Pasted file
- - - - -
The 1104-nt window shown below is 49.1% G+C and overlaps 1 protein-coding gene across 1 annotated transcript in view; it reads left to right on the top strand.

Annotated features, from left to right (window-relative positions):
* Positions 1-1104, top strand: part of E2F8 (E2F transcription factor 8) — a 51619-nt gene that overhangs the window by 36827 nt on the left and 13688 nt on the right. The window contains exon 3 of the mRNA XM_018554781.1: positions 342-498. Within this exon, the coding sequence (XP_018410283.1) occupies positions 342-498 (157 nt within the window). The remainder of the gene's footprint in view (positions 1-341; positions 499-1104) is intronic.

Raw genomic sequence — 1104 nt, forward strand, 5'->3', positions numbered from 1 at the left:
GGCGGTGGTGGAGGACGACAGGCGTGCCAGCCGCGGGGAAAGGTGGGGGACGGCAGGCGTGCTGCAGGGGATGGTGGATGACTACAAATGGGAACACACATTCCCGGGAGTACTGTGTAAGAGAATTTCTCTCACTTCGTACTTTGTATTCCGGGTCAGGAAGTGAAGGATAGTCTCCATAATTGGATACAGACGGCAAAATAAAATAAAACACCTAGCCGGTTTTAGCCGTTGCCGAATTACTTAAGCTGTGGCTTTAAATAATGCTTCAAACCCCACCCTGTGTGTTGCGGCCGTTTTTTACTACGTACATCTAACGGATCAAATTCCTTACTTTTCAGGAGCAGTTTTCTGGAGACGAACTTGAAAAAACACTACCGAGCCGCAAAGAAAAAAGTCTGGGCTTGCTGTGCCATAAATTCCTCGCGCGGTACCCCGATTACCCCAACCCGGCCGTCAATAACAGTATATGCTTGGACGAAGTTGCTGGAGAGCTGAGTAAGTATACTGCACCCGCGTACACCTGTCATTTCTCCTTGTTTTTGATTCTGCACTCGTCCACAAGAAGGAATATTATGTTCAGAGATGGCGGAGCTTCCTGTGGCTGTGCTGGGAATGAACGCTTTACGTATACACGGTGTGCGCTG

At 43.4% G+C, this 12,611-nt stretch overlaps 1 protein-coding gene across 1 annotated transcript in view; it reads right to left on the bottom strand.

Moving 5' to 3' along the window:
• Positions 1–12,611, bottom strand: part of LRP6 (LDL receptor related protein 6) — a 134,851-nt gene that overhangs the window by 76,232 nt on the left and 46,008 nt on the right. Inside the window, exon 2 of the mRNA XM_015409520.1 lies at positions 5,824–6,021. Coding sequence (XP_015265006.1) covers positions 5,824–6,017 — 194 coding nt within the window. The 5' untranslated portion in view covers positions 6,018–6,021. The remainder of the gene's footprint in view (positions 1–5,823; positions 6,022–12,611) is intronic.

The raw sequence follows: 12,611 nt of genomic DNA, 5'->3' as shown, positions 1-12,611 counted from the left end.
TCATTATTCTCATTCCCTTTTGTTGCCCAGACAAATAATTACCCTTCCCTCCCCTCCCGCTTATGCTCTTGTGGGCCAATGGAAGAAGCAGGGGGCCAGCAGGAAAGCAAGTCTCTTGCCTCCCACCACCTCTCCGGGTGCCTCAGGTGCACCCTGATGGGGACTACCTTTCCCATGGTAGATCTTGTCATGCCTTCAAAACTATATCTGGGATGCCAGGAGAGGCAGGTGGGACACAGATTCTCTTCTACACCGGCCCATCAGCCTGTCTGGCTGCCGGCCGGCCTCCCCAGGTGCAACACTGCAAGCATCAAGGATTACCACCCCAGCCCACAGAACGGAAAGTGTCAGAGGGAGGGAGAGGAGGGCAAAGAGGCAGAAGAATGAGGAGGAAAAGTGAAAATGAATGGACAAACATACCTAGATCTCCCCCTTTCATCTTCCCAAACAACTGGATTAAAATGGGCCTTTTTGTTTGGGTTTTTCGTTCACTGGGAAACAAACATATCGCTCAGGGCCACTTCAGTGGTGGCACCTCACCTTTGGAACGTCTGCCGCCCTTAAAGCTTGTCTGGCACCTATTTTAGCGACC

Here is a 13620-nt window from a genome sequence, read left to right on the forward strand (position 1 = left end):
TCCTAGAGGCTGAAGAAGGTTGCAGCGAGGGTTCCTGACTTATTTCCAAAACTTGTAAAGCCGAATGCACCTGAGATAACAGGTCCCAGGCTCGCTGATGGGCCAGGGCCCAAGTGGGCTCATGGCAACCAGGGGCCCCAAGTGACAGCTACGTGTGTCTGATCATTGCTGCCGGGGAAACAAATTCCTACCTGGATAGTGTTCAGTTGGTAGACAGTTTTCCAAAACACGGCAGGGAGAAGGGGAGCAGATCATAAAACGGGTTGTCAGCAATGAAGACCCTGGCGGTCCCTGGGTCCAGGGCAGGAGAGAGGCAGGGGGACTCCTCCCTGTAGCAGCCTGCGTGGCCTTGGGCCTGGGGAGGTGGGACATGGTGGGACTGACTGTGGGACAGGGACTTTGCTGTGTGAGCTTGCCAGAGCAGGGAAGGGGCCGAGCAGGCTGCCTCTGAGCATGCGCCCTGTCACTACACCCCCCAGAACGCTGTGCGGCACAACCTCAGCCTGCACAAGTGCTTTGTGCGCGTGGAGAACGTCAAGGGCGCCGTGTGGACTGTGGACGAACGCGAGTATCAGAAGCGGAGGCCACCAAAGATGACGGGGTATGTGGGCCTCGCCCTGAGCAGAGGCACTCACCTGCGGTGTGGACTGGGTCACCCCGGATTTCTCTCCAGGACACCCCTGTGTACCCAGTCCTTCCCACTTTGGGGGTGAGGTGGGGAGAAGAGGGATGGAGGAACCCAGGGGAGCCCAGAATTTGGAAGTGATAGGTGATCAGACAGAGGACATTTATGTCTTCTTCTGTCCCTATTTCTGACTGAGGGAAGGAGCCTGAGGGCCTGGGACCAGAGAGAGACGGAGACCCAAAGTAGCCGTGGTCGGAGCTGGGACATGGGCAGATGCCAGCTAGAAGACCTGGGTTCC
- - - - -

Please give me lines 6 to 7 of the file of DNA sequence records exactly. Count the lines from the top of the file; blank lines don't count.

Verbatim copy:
At 43.4% G+C, this 12,611-nt stretch overlaps 1 protein-coding gene across 1 annotated transcript in view; it reads right to left on the bottom strand.

Moving 5' to 3' along the window: